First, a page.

Posted tuition (which does not include living costs and does not account for financial aid) has risen sharply in the past two decades at both public and private non-profit colleges. However, in the past 15 years, increased financial aid has mitigated the degree to which increases in posted tuition have been passed through to students. 4 Measured in 2012 dollars: o Average posted in-state tuition for four-year, public institutions more than doubled between 1991 and 2013, from $3,350 to $8,660. Average posted out-ofstate tuition grew 45 percent, from $11,000 in 2000 to $16,000 in 2011. o Average posted tuition at four-year, private non-profit universities rose 57 percent between 1991 and 2013, from $16,410 to $29,060. o Average net tuition, which is posted tuition minus expected grants and tax benefits, has also increased but at a slower rate. Average net in-state tuition at public institutions increased by 58 percent between 1991 and 2013, from $1,840 to $2,910. Average net tuition at private non-profit institutions increased by 25 percent between 1991 and 2013, from $11,060 to $13,870. o Even though posted tuition increased noticeably, net tuition for in-state students at four-year, public schools is only slightly higher than it was in 2008, due to increases in grants and tax benefits.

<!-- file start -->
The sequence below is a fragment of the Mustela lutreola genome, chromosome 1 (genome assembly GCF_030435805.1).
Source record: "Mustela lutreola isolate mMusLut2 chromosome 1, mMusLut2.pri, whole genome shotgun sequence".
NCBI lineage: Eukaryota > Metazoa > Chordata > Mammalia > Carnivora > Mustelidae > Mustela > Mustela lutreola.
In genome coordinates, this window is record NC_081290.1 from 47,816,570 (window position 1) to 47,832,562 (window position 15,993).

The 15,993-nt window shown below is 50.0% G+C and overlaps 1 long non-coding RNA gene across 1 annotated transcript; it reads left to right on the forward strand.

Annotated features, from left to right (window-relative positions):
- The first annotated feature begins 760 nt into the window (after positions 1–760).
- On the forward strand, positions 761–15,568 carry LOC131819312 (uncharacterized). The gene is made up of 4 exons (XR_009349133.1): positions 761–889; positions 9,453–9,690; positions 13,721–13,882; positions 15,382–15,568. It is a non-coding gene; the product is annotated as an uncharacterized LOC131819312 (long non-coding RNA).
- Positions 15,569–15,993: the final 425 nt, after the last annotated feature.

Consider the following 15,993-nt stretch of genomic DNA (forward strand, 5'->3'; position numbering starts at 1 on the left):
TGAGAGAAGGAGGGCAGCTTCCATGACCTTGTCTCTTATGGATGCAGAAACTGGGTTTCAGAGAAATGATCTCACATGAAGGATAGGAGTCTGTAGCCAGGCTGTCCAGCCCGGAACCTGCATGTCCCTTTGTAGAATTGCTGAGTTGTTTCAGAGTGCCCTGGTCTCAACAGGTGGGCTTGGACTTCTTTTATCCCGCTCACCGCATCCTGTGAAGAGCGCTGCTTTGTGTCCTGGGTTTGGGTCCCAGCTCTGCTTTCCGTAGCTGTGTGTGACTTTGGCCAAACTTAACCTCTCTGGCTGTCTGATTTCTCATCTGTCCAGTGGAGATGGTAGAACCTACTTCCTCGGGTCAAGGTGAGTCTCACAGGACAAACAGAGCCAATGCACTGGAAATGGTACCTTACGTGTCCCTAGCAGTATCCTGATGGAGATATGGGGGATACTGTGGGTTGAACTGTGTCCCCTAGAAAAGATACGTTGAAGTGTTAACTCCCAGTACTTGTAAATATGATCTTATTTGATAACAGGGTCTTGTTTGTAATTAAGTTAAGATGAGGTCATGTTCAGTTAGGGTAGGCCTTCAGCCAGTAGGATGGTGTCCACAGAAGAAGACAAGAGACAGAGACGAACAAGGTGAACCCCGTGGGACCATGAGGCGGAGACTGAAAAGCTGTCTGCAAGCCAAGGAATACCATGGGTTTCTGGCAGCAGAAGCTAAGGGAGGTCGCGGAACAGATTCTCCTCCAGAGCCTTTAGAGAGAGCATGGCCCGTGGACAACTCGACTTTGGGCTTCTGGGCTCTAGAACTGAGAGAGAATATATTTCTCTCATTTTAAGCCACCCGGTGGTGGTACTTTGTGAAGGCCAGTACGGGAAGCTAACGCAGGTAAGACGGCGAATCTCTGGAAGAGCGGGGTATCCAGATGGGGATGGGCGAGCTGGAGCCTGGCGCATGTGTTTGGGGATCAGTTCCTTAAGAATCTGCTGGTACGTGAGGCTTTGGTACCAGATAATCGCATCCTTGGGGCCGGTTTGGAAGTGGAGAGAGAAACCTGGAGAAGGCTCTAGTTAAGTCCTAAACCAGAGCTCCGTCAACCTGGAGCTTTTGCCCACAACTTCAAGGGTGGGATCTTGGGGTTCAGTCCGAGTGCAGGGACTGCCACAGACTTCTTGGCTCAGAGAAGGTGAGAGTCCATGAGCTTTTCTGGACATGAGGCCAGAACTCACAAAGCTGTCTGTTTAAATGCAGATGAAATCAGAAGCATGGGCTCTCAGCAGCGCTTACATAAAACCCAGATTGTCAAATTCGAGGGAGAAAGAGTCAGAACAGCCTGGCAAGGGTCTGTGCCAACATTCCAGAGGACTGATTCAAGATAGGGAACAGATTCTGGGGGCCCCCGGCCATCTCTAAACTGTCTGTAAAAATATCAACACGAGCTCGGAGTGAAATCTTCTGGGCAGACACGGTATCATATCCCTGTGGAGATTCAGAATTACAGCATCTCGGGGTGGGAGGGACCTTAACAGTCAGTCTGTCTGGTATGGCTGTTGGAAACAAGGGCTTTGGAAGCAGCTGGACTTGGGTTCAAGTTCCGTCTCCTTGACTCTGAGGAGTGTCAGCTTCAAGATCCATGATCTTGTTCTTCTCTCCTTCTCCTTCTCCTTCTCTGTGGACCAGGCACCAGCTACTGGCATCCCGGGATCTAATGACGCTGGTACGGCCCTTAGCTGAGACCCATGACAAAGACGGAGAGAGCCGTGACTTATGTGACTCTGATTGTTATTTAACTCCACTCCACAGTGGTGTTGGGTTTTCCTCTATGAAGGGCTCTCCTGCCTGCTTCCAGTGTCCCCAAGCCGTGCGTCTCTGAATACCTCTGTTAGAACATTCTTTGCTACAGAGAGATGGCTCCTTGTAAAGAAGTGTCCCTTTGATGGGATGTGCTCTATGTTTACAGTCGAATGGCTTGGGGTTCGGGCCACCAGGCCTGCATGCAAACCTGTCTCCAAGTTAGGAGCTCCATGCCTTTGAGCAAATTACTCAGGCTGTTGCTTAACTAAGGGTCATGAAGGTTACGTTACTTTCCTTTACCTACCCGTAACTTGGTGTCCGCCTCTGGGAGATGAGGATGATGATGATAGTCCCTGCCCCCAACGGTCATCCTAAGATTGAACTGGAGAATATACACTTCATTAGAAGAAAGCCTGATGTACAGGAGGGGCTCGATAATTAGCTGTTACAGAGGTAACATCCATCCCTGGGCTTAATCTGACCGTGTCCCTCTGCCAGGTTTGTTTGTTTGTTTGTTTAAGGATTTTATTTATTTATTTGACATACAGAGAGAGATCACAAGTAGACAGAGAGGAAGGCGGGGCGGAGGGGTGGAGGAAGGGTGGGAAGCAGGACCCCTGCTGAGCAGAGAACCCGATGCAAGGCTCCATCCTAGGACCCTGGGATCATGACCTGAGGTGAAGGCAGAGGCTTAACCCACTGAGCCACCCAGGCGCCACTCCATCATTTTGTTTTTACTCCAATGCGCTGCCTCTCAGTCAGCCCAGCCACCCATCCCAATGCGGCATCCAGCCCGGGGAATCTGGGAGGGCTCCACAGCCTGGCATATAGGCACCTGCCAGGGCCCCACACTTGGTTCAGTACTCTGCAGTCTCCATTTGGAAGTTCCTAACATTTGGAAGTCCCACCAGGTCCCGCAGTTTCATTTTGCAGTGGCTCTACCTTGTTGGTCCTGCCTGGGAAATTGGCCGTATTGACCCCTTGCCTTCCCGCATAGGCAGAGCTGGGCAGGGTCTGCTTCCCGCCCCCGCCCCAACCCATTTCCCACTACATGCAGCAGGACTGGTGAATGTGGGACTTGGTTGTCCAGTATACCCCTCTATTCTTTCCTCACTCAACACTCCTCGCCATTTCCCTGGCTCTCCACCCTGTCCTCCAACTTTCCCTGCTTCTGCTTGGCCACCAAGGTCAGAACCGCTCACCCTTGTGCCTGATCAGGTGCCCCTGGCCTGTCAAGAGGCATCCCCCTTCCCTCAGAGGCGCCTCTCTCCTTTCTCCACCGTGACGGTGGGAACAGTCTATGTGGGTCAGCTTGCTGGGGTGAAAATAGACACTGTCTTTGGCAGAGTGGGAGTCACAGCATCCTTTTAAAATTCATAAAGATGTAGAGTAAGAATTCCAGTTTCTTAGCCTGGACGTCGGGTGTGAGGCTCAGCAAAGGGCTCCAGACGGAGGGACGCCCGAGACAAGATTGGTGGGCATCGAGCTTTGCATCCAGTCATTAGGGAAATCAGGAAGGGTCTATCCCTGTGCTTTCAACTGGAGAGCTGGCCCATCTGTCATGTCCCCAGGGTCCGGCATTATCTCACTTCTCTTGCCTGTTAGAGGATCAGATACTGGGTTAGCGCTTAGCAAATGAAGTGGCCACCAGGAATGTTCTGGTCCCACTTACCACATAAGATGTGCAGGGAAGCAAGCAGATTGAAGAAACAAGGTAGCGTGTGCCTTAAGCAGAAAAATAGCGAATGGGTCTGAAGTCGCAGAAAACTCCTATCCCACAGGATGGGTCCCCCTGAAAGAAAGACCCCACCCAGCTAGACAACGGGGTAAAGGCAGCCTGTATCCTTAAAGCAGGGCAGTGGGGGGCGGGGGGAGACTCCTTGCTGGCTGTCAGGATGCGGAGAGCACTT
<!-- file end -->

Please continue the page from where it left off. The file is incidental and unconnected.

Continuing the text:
Bureau of Labor Statistics (2012). Brookings analysis of the Panel Study of Income Dynamics (Isaacs, Sawhill, & Haskins, 2011). 4 Trends in College Pricing 2011 (Baum & Ma, 2011). Data on average net tuition for for-profit colleges and outof-state public universities are not available. 3


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State funding for public institutions of higher education has declined, both in per-student terms and as a share of total revenue. State funding declined from almost 60 percent of college and university revenue in the late 1980s to slightly below 40 percent today. Public colleges and universities have become increasingly reliant on student tuition as a source of funding.

Federal Financial Aid Helps Students Pay For The Increasing Costs Of School • •